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Lamb meatballs, recipe calls for semolina?

I'm guessing it's to work as a binding agent like bread crumbs, but what exactly is it, where can I get semoline and is there something I can use instead if I can't find it?

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  1. You can get it in middle eastern or Indian grocery stores. I've used cream of wheat instead, but that was a much different recipe...maybe give us some details about the recipe - are the meatballs stewed?

    1. Here's the recipe:
      Aromatic Lamb Meatballs
      Recipe courtesy Nigella Lawson

      1 pound ground lamb
      1/4 cup finely chopped scallions
      1/2 teaspoon ground cinnamon
      1 teaspoon ground cumin
      1 teaspoon ground allspice
      1 teaspoon salt
      3 tablespoons semolina
      1 egg
      Vegetable oil, for frying

      Put the lamb into a bowl and add the scallions. Sprinkle over the spices, salt, and semolina, and then beat the egg adding to the bowl. Work everything together thoroughly with your hands, and then cover with plastic wrap and leave in the refrigerator for half an hour.

      Line a baking sheet with plastic wrap and scoop out a scant teaspoon of the mixture. Roll in your hands to form the meatball and place on the lined baking sheet. Have a bowl of cold water beside you to dampen your hands with; this helps them not get too sticky for rolling the meatballs.

      When you are ready to cook them, heat about 1/2-inch of oil in a frying pan. Line another baking sheet with kitchen towel, and when the oil is hot, fry the meatballs in batches without overcrowding the pan. Cook them for about a minute a side, or until golden brown all over.

      1. What it is, is a ground durum wheat product roughly the texture of corn meal - comes in different grades like cornmeal, some if finer, some is coarser. It's not the same thing, but bulgur wheat of similar texture would likely give similar results and not be quite as big a "substitute" as regular breadcrumbs. I've never quite understood what farina and/or cream of wheat are (I loathe hot cereal), but they might be more or less the same thing as semolina too.

        1. PS: I don't know where you are, but in the NY metro area ANY supermarket of any size carries Goya products, and they put out a couple of grades of bulgur. For this, I'd either use a fairly fine grind or soak and squeeze out a coarser one. With no soaking, I'm not sure coarse bulgur, like the kind you'd use for tabbouleh, would absorb liquid fast enough to become tender enough to eat.

          1. There are several brands available in mainstream grocery stores. Bob's Red Mill is one and I think it is Antoines Pasta Flour, some name that starts with an A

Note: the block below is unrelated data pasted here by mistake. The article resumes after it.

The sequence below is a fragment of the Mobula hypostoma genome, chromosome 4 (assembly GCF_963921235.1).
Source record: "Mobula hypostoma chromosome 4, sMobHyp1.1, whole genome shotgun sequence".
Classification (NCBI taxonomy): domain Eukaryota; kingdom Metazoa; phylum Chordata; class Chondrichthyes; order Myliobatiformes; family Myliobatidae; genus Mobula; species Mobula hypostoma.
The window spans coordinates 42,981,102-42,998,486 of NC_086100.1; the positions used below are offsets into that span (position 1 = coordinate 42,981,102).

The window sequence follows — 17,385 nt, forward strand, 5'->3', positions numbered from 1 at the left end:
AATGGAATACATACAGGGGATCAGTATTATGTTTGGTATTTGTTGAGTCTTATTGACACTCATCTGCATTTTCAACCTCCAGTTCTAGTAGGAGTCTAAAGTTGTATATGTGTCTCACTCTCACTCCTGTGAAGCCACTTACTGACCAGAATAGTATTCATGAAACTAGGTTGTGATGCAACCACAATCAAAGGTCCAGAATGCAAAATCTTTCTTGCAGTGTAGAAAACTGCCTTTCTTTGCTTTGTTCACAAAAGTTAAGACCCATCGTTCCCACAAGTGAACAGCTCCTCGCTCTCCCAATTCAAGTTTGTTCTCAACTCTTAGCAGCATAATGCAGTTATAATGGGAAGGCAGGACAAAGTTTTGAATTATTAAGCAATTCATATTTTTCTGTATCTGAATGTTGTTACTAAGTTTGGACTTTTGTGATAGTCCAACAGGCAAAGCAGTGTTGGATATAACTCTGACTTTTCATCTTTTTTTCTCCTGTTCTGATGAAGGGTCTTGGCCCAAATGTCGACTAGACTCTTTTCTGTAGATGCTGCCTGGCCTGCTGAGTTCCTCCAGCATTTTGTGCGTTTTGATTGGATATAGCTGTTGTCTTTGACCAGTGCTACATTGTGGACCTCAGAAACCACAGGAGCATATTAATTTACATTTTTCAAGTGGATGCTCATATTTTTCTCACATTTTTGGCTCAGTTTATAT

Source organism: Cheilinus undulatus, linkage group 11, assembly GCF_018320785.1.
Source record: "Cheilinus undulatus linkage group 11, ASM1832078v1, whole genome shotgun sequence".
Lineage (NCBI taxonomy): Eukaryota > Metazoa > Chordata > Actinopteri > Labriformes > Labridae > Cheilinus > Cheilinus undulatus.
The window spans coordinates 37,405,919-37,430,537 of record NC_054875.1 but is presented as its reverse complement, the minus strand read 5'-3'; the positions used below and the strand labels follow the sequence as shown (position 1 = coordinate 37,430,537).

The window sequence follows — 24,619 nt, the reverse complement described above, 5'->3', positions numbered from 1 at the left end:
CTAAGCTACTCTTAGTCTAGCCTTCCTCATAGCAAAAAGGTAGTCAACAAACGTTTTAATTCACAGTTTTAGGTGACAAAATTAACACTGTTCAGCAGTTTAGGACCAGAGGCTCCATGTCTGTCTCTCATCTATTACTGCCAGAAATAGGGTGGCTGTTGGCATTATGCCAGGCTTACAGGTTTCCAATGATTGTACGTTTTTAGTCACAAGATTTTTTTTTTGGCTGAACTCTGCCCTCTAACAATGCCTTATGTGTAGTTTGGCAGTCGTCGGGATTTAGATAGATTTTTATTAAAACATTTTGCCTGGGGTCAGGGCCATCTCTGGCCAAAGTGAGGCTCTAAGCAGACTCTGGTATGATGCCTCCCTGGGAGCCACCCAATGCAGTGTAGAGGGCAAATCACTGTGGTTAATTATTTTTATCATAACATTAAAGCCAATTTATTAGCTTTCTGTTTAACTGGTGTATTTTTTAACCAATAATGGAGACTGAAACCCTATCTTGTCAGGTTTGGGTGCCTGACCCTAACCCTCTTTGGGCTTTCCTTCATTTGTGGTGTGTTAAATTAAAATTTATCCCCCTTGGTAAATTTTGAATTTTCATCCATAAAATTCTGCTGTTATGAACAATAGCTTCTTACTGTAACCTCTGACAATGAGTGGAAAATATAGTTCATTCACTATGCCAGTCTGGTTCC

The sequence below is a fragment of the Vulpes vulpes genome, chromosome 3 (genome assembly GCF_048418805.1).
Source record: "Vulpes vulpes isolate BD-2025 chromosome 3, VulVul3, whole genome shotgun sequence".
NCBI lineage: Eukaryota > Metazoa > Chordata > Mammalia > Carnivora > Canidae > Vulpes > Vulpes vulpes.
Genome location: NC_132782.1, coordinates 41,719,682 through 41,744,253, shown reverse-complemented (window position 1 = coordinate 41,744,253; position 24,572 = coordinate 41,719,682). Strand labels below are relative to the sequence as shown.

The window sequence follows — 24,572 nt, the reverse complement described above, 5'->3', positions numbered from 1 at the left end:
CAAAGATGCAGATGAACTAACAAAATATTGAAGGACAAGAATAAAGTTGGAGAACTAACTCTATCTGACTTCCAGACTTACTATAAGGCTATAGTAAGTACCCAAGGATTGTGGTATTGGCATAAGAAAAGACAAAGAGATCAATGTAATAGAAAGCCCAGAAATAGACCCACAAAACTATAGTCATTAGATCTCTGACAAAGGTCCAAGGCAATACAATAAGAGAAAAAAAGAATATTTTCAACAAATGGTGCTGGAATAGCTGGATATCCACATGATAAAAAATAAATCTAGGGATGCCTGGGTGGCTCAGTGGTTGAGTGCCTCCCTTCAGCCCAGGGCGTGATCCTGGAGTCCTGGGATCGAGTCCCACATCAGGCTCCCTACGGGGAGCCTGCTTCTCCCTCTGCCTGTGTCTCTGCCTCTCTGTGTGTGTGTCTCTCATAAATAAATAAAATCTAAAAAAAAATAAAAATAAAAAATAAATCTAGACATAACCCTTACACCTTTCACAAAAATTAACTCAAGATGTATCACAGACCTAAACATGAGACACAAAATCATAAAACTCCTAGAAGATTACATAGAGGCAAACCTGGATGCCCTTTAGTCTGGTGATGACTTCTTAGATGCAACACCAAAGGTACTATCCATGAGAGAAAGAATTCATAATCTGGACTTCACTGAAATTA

1. Durm FLOUR is too fine to be a substitute for semolina, though, so just make sure you get the right package, if it's something meant for pasta!

                (Damn I wish I could edit my posts.)

                1 Reply
                1. re: MikeG

                  just to clear up some apparent misunderstandings here: Durum is a certain variety of wheat. its the name of the plant is all. when they grind up that plant you get what can be called Durum flour. you dont see this too often. this is a whole grain being that it contains the entire durum wheat berry, merely in flour form. they then take this ground up flour and process out the bran and germ (just like with "regular" wheat used in what we call all purpose flour) and you get what we call Semolina flour. that is it. semolina is the processed form of Durum flour.
                  The degree of fineness of either of these flours is up for grabs. you will be able to fine finer or courser versions of each theoretically, altho like i mentioned you dont see durum flour as much as you see any version of semolina flour.
                  if you read the ingredient list on most commercially available 'traditional' pastas you will most likely see SEMOLINA FLOUR. sometimes they try to make it seem like its made of whole durum by writing DURUM SEMOLINA FLOUR, but you should realize that as long as the word semolina is on there it is indeed the processed version and NOT the whole grain version. recently however, i have been seeing some pastas that are specifically labeled WHOLE DURUM FLOUR which is indeed a whole grain.
                  now, in meatballs i would say either would work. if you really couldnt find either just all purpose will SERVE THE SAME PURPOSE (read: binding agent), altho of course the flavor in the whole meatball may be a bit different. with all that cinnamon, etc in there tho youll never know the difference.

                2. If you have an Italian butcher/pasta store near you that makes their own ravioli, just go in and ask to buy whatever amount you need, like a cup or whatever. Then you won't be stuck with a bunch of it. Mine has coarse and fine, depnding on what I use it for.

                  1. cream of wheat is exactly the same thing: small balls of wheat, just a little larger. it should be fine.

                    1. Ben - can you point me to a reference for those specifics of durum flour vs semolina vs "semolina flour" (which I don't recall ever seeing personally) ?

                      1. its british - semolina is used to make a nursery pudding with milk and sugar. substitute durum flour sold to make pasta. bulgur and so on are much to granular. semolina is fine like cornflour in the US.